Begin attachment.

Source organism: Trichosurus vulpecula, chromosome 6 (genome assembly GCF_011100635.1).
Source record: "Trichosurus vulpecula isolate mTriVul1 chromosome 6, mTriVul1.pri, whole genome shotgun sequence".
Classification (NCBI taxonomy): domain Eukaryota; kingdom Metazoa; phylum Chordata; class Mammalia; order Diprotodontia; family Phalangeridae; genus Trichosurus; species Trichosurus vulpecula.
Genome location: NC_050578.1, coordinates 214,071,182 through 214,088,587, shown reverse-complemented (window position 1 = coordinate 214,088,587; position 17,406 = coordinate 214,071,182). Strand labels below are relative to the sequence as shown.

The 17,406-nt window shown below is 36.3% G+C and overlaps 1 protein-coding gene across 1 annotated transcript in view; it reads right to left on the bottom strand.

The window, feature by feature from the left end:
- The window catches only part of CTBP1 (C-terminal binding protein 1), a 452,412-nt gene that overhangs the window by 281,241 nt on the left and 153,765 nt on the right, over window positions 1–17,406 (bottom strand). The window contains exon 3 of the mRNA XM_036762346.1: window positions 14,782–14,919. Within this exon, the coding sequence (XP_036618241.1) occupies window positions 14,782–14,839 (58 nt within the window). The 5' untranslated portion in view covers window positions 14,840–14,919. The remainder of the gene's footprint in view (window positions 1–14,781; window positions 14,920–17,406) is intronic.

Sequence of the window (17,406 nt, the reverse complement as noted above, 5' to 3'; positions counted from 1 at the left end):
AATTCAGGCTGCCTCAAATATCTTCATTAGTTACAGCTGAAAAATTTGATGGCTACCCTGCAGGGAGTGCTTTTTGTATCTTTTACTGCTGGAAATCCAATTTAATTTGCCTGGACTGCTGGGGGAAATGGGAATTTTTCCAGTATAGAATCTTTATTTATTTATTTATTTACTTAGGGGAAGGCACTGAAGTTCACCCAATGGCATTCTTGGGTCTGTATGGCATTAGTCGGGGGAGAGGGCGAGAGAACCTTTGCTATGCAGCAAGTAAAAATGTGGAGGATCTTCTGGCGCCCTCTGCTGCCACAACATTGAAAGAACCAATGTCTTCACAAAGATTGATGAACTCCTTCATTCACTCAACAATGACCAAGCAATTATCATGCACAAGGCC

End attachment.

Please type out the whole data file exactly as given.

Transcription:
Source organism: Trichosurus vulpecula, chromosome 6 (genome assembly GCF_011100635.1).
Source record: "Trichosurus vulpecula isolate mTriVul1 chromosome 6, mTriVul1.pri, whole genome shotgun sequence".
Classification (NCBI taxonomy): domain Eukaryota; kingdom Metazoa; phylum Chordata; class Mammalia; order Diprotodontia; family Phalangeridae; genus Trichosurus; species Trichosurus vulpecula.
Genome location: NC_050578.1, coordinates 214,071,182 through 214,088,587, shown reverse-complemented (window position 1 = coordinate 214,088,587; position 17,406 = coordinate 214,071,182). Strand labels below are relative to the sequence as shown.

The 17,406-nt window shown below is 36.3% G+C and overlaps 1 protein-coding gene across 1 annotated transcript in view; it reads right to left on the bottom strand.

The window, feature by feature from the left end:
- The window catches only part of CTBP1 (C-terminal binding protein 1), a 452,412-nt gene that overhangs the window by 281,241 nt on the left and 153,765 nt on the right, over window positions 1–17,406 (bottom strand). The window contains exon 3 of the mRNA XM_036762346.1: window positions 14,782–14,919. Within this exon, the coding sequence (XP_036618241.1) occupies window positions 14,782–14,839 (58 nt within the window). The 5' untranslated portion in view covers window positions 14,840–14,919. The remainder of the gene's footprint in view (window positions 1–14,781; window positions 14,920–17,406) is intronic.

Sequence of the window (17,406 nt, the reverse complement as noted above, 5' to 3'; positions counted from 1 at the left end):
AATTCAGGCTGCCTCAAATATCTTCATTAGTTACAGCTGAAAAATTTGATGGCTACCCTGCAGGGAGTGCTTTTTGTATCTTTTACTGCTGGAAATCCAATTTAATTTGCCTGGACTGCTGGGGGAAATGGGAATTTTTCCAGTATAGAATCTTTATTTATTTATTTATTTACTTAGGGGAAGGCACTGAAGTTCACCCAATGGCATTCTTGGGTCTGTATGGCATTAGTCGGGGGAGAGGGCGAGAGAACCTTTGCTATGCAGCAAGTAAAAATGTGGAGGATCTTCTGGCGCCCTCTGCTGCCACAACATTGAAAGAACCAATGTCTTCACAAAGATTGATGAACTCCTTCATTCACTCAACAATGACCAAGCAATTATCATGCACAAGGCC